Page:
I REFER to the report “Gen 2 driver was hallucinating” (NST, March 16). Drugs and fast cars may be elements of a Hollywood movie, but it is a disaster if our drivers are involved with them.
The incident on March 14 near Butterworth was uncalled for and proved that the teen driver was reckless and driving under the influence of drugs. It was reported that a urine test showed that the 19-year-old part-time model was high on methamphetamine.
I hope the incident will serve as a lesson to all of us on the need to ensure that our roads are free from reckless drivers, especially those who are under the influence of alcohol and drugs.
Enforcement agencies must conduct frequent checks to stop such drivers from endangering the lives of other road users.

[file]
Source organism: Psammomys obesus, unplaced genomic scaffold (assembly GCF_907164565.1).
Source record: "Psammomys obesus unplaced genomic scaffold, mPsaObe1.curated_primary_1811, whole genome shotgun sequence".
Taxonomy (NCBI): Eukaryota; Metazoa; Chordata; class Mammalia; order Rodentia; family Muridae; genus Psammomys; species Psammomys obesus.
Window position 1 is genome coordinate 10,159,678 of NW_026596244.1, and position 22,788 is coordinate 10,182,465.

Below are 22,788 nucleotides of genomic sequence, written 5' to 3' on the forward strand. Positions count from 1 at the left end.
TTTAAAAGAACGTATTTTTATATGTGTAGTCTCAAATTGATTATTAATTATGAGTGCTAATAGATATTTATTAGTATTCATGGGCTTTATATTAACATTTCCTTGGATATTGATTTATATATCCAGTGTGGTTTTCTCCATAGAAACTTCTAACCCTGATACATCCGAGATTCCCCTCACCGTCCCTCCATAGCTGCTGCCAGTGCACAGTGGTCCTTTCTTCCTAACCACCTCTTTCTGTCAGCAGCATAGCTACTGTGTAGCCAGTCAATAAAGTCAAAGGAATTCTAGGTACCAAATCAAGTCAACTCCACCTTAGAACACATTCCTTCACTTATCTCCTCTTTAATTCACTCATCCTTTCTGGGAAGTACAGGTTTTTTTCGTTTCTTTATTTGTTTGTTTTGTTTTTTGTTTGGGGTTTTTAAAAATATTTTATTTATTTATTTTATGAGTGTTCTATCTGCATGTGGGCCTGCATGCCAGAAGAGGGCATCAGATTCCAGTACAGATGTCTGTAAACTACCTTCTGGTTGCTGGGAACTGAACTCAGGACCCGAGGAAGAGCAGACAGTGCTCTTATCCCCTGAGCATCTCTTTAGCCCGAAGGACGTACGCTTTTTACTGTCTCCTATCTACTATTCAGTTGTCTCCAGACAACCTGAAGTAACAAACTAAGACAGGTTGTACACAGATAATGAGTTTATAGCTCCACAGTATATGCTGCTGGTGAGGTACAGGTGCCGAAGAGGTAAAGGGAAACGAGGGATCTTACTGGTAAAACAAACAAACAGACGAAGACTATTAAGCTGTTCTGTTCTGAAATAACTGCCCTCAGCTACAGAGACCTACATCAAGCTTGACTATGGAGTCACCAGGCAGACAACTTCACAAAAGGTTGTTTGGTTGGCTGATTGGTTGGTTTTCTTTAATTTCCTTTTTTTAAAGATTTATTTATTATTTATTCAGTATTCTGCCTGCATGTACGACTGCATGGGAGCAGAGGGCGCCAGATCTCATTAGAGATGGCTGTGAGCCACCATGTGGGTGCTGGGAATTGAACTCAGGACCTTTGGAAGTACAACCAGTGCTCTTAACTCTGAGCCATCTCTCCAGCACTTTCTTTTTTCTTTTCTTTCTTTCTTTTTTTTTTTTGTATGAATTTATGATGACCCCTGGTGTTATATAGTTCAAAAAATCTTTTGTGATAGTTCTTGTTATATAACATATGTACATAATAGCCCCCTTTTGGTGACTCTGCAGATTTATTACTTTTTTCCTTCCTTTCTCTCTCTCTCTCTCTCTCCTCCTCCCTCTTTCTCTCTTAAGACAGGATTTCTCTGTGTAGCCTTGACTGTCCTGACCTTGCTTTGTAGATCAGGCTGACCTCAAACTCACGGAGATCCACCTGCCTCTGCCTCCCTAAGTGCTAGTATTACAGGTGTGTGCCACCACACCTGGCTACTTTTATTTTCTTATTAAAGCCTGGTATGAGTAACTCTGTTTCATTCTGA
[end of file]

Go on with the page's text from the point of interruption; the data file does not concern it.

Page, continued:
Previously, many roadblocks were held in the wee hours to nab reckless drivers who were high on drugs or drunk.
Although some are against the use of breathalysers, they should realise that under the law, enforcement agencies are allowed to use the device to check a driver’s alcohol level.
Driving under the influence is a serious offence under the Road Transport Act 1987, and if it causes death or injury, a driver can be charged under Section 44 (1), which carries a jail term of between three and 10 years, and a fine of between RM8,000 and RM20,000.
The public should also alert the authorities if they see anyone driving recklessly. But the public should not take the law into their own hands when an accident occurs. There have been reports of drivers involved in crashes being attacked.
We should focus on ensuring that those who drive recklessly are punished under the law.
TAN SRI LEE LAM THYE
Chairman, Malaysian Institute of Road Safety Research